More brands will come out with localized versions of their mobile apps or websites.
Making apps and websites available in regional and local languages is not a new thing, but we’ll see more apps and sites adapted to several languages over time. In the past five years alone, there has been a steady rise in the kinds of media and advertisements in several local languages. The popularity of traveling due to a growing aspiration among younger generations to become citizens of the world drove this shift. The democratization of jobs, higher incomes, and the explosive growth of e-commerce are also factors that drove this location-based marketing trend.
Local citation and review sites will continue to gain traction.
Restaurant, travel directory, e-commerce, and related lifestyle and social bookmarking sites, such as Yelp, TripAdvisor, and more, will remain valuable to marketers as consumers turn to user-generated reviews to make purchasing decisions. Active users of these sites deem them more user-friendly and secure than social media platforms with questionable geotagging features like Facebook and Foursquare.
Also, any savvy marketer knows that maintaining presence on these sites is paramount to their local strategy, not only to increase eyeballs on their websites but also boost foot traffic in their physical locations.
A push to promote mobile payments will become a key priority.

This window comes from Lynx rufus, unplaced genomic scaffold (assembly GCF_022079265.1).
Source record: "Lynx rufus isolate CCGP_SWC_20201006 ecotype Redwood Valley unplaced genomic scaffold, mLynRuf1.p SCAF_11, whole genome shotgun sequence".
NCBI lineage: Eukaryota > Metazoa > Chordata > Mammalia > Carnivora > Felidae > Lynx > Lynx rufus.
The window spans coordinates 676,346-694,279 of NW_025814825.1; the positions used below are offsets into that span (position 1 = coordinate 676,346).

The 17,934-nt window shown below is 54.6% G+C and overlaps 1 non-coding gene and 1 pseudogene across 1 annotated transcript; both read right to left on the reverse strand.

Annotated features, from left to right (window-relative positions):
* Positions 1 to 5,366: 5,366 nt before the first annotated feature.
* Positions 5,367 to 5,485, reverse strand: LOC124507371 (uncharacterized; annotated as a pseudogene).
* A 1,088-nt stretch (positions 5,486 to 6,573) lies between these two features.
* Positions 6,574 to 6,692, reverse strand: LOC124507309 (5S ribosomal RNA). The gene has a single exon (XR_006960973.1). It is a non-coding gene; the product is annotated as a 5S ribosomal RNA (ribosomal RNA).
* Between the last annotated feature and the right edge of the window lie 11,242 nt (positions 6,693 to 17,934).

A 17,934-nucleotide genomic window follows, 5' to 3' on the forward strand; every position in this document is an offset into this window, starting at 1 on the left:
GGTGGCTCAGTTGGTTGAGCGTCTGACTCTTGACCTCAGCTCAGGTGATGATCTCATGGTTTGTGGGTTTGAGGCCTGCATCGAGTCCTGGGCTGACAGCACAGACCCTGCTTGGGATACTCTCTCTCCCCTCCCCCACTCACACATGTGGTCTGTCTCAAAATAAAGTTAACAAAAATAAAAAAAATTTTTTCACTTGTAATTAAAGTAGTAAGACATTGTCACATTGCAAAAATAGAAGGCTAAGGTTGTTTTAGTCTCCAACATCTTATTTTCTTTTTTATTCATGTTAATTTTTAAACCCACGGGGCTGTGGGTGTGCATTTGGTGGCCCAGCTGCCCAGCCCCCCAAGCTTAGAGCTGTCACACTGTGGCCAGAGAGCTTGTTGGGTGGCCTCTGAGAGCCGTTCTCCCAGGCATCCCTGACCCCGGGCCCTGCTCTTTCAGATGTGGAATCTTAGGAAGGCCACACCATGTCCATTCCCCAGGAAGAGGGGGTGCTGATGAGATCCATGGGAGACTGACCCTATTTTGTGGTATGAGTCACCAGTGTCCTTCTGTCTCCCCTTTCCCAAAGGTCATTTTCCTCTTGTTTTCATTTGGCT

As geotargeting takes centerstage, businesses should see it as a fortuitous time to engage in partnerships with new mobile payment gateway or fintech providers both in first-world and emerging economies.
Marketers can enhance their mobile payment services with geotargeting and geofencing technologies to direct consumers to the best locations. This approach is ideal for businesses that want to attract new customers or even steal those of their competitors.
As consumers’ tastes and choices evolve with time, so should the way you interact with them. Understanding where your customers come from is critical to the success of your marketing initiatives.
Keep an eye out for emerging location-based marketing trends and jump on the bandwagon so you won’t get left behind. While at it, make sure to use an IP geolocation tool (an API or a database) that would allow you to get granular data and run cost-effective and revenue-boosting campaigns.